Today are dedicated cheap modules you can use to communicate with an UART interface thru internet, two arduboy’s using these modules can see each other like they are connected directly thru UART ( with a little lag, but… ), I am not sure if they support point to multi point connection.

These days I purchased this device.

Unfortunately I do not have to much time to play with it, but as soon as I have a script or application to run on to fit in this situation I will publish it.

Are you expecting people to open up the Arduboy and solder to the internal pads to access additional I/O? Most people wouldn’t want to do this just for multi-unit gaming.

The only access to an unmodified real Arduboy is through USB and only with the Arduboy acting as a device, not a host.

Actually, there’s also the possibility of using sound from the speaker or light from the RGB, TX or RX LEDs or the display but that would only be one way, from the Arduboy. You might also be able to receive using light but the two Arduboys would have to be very close and facing each other, so not very practical for this purpose. (OK, maybe you could use an optical fibre or other type of light pipe to separate the two units with optical communication.)

It would have been neat if you could use the speaker as a mic and do wireless communication through high frequency sound but I don’t believe it is possible

Unfortunately, neither of the speaker pins has analog input capability.

Yeah it’s a shame that they are on digital only pins. I think the analog capable pins are used for the input buttons? In theory would it have been possible to swap these pins around? (if you were designing a new Arduboy board with the same components). If so, wouldn’t it have been possible to do some more interesting sound effects with the buzzer too?

We wanted the speaker to be on pins that had timers associated with them. When I recommended (Arduino) pins 5 and 13 it was because they had a complimentary pair (OC4A), for easily generating a higher volume, as well as a second timer (OC3A on pin 5) for generating separate timer signals on each pin.

In retrospect, it might have been better to use pins 9 and 10 for the speaker and move the RGB LED to pins 5 and 13. We chose 9, 10 and 11 for the RGB LED because they’re all on the same port but that probably shouldn’t have been a consideration. However, using this new arrangement could cause some conflicts between using timer 4 for the speaker and the RGB LED in analog mode at the same time.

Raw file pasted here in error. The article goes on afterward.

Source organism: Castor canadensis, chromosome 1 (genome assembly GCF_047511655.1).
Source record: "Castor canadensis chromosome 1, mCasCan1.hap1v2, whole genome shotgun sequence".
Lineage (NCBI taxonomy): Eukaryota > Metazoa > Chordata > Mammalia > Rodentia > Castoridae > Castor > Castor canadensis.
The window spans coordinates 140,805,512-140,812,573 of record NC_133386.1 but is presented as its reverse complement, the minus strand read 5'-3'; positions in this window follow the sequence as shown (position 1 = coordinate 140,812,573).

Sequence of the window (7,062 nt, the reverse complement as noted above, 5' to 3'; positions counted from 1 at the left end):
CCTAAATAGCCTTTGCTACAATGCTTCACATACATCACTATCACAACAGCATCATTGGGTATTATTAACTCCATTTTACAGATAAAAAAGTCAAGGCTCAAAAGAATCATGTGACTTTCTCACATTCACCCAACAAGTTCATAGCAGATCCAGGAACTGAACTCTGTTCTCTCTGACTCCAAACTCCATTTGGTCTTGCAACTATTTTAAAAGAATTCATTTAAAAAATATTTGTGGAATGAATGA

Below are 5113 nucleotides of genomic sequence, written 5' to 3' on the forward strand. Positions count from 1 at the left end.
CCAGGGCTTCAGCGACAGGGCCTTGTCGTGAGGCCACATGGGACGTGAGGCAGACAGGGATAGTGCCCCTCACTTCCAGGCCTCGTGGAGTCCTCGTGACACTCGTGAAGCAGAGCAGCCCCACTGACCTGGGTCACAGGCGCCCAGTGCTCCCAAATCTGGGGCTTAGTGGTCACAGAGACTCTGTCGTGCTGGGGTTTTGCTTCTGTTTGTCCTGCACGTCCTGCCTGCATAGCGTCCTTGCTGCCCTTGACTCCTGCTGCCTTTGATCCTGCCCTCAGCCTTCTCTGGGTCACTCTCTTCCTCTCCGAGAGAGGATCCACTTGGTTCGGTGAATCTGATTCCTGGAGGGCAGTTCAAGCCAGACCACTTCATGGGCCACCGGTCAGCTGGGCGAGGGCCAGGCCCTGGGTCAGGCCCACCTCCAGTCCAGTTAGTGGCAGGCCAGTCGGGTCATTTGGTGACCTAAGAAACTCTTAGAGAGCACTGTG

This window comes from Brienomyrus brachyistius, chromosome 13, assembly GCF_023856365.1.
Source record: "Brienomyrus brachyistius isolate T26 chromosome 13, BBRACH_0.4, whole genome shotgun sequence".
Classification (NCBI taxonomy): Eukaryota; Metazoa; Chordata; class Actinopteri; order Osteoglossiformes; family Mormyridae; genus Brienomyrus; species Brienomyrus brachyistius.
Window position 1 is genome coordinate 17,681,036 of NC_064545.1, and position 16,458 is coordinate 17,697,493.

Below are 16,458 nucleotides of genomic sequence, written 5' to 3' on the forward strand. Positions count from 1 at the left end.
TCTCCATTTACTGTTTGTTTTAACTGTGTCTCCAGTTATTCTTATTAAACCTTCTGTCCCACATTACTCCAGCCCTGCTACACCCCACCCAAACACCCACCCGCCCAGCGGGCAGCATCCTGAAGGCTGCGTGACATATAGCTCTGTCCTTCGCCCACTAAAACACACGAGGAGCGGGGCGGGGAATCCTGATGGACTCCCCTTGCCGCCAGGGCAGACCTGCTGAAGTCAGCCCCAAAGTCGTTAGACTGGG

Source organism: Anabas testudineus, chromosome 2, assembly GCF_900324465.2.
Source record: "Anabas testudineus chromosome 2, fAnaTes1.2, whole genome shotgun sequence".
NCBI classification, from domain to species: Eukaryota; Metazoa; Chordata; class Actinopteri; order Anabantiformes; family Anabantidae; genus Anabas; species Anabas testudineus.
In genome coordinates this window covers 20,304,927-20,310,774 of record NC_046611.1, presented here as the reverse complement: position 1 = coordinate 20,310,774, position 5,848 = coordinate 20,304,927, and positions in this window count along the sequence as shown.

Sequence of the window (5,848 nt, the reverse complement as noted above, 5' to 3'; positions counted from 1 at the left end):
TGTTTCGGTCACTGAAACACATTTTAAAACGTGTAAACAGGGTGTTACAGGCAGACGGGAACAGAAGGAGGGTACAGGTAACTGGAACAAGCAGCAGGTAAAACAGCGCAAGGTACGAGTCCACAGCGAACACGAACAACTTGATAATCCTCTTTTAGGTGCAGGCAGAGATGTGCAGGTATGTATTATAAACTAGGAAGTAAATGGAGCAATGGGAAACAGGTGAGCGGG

Only my thought:

Use ADC for keypad, they do not need a higher resolution than 60 check’s/second, you put directions to one input and A-B to another using resistor divisors, this way you save four pins and you avoid the situation where the ADC is between transitions, you do a three stage average to see what keys are press.

You put a service routine to start conversions, and at the other end you translate voltages to bits asserted/de-asserted.

You will lose about 1-2% performance due to service routine execution and increase the power consumption by ~1-2mA if you let the ADC in free running, but, hey, you gain four pins to do anything you want.

You can start the ADC conversion at beginning of every frame refresh, and collect the keys ( process the ADC values and translate ) at the beginning of the next frame, this way you decrease the power consumption due to ADC IDLE state and decrease the execution time.

The ADC keyboard is reliable enough that is used even in industrial equipment.

For LED’s you put two of them in series between VCC and GND, in the middle you connect a pin, when the pin is input, no led is powered, if you set it as 0 or 1 and oscillate it display refresh rate and 50% input/output you power one of them, if you set the pin as output and oscillate it at display refresh rate you power both.

3.3V is not enough to power two LED’s in series, you free another pin :slight_smile:

Maybe on a further project :slight_smile:

The Arduboy wasn’t intended to be expanded, so there was no lack of pins. Doing this just adds extra resistors and, as you said, slows things down.

Got it.

That’s unfortunate.
C++ and C# are both very good programming languages.

It would probably be possible to use a Raspberry Pi as a bridge.

Ultimately all the ‘middleman’ device would need is:

  • USB hosting capabilities
  • Reasonably good CPU capable of handling the requests (e.g. maybe an ARM CPU)

UDP is also quite simple:

Though admittedly, as I said before, sequencing and other things may complicate matters.

Yes is quite simple until packets are not received in order that are transmitted and other packets are not received at all. :+1:t2:

Maybe a Zigbee wireless serial transceiver module is more stable? I don’t know. I just found this https://item.taobao.com/item.htm?spm=a230r.
It seems easier than other wireless communication modes. And it just costs about $4.7